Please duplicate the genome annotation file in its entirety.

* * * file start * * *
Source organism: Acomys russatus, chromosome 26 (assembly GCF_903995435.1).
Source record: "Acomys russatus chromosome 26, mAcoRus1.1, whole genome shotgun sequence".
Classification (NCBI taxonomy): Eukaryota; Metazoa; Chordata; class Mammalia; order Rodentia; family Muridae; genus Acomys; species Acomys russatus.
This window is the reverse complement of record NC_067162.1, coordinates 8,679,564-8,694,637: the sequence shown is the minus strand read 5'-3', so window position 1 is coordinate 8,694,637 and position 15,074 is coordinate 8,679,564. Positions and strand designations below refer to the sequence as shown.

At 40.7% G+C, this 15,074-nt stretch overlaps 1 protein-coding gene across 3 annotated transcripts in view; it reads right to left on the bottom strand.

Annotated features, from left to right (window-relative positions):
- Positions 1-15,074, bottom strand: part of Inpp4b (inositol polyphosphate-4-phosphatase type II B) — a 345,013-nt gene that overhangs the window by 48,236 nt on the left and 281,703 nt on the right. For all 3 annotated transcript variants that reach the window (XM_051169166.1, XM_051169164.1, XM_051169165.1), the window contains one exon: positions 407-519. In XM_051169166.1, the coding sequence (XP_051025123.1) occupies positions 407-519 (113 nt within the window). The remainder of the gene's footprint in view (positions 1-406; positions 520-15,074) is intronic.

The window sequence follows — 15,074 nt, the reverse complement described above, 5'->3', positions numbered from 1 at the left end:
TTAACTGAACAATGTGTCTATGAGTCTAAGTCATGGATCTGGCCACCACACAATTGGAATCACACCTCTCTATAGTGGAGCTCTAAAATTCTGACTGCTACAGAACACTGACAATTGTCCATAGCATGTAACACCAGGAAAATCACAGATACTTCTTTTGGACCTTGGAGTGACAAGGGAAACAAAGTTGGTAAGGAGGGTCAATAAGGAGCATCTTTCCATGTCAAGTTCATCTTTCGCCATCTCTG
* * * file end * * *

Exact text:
Source organism: Acomys russatus, chromosome 26 (assembly GCF_903995435.1).
Source record: "Acomys russatus chromosome 26, mAcoRus1.1, whole genome shotgun sequence".
Classification (NCBI taxonomy): Eukaryota; Metazoa; Chordata; class Mammalia; order Rodentia; family Muridae; genus Acomys; species Acomys russatus.
This window is the reverse complement of record NC_067162.1, coordinates 8,679,564-8,694,637: the sequence shown is the minus strand read 5'-3', so window position 1 is coordinate 8,694,637 and position 15,074 is coordinate 8,679,564. Positions and strand designations below refer to the sequence as shown.

At 40.7% G+C, this 15,074-nt stretch overlaps 1 protein-coding gene across 3 annotated transcripts in view; it reads right to left on the bottom strand.

Annotated features, from left to right (window-relative positions):
- Positions 1-15,074, bottom strand: part of Inpp4b (inositol polyphosphate-4-phosphatase type II B) — a 345,013-nt gene that overhangs the window by 48,236 nt on the left and 281,703 nt on the right. For all 3 annotated transcript variants that reach the window (XM_051169166.1, XM_051169164.1, XM_051169165.1), the window contains one exon: positions 407-519. In XM_051169166.1, the coding sequence (XP_051025123.1) occupies positions 407-519 (113 nt within the window). The remainder of the gene's footprint in view (positions 1-406; positions 520-15,074) is intronic.

The window sequence follows — 15,074 nt, the reverse complement described above, 5'->3', positions numbered from 1 at the left end:
TTAACTGAACAATGTGTCTATGAGTCTAAGTCATGGATCTGGCCACCACACAATTGGAATCACACCTCTCTATAGTGGAGCTCTAAAATTCTGACTGCTACAGAACACTGACAATTGTCCATAGCATGTAACACCAGGAAAATCACAGATACTTCTTTTGGACCTTGGAGTGACAAGGGAAACAAAGTTGGTAAGGAGGGTCAATAAGGAGCATCTTTCCATGTCAAGTTCATCTTTCGCCATCTCTG